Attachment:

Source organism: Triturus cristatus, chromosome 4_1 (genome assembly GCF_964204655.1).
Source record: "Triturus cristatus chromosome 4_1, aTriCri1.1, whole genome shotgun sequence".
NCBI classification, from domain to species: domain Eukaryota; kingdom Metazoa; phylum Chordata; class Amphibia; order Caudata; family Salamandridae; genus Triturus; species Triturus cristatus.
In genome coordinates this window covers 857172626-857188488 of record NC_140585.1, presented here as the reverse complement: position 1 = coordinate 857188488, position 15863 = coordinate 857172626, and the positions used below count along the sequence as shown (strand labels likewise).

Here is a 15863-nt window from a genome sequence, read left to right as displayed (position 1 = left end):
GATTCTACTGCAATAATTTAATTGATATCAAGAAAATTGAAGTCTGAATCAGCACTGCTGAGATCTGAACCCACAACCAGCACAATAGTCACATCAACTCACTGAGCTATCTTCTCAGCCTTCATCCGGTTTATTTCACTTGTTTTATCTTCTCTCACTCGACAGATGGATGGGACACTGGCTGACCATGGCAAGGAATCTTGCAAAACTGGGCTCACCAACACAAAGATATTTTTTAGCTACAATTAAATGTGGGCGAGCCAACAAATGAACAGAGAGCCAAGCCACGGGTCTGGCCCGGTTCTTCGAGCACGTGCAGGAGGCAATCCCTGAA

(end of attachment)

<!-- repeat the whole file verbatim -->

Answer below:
Source organism: Triturus cristatus, chromosome 4_1 (genome assembly GCF_964204655.1).
Source record: "Triturus cristatus chromosome 4_1, aTriCri1.1, whole genome shotgun sequence".
NCBI classification, from domain to species: domain Eukaryota; kingdom Metazoa; phylum Chordata; class Amphibia; order Caudata; family Salamandridae; genus Triturus; species Triturus cristatus.
In genome coordinates this window covers 857172626-857188488 of record NC_140585.1, presented here as the reverse complement: position 1 = coordinate 857188488, position 15863 = coordinate 857172626, and the positions used below count along the sequence as shown (strand labels likewise).

Here is a 15863-nt window from a genome sequence, read left to right as displayed (position 1 = left end):
GATTCTACTGCAATAATTTAATTGATATCAAGAAAATTGAAGTCTGAATCAGCACTGCTGAGATCTGAACCCACAACCAGCACAATAGTCACATCAACTCACTGAGCTATCTTCTCAGCCTTCATCCGGTTTATTTCACTTGTTTTATCTTCTCTCACTCGACAGATGGATGGGACACTGGCTGACCATGGCAAGGAATCTTGCAAAACTGGGCTCACCAACACAAAGATATTTTTTAGCTACAATTAAATGTGGGCGAGCCAACAAATGAACAGAGAGCCAAGCCACGGGTCTGGCCCGGTTCTTCGAGCACGTGCAGGAGGCAATCCCTGAA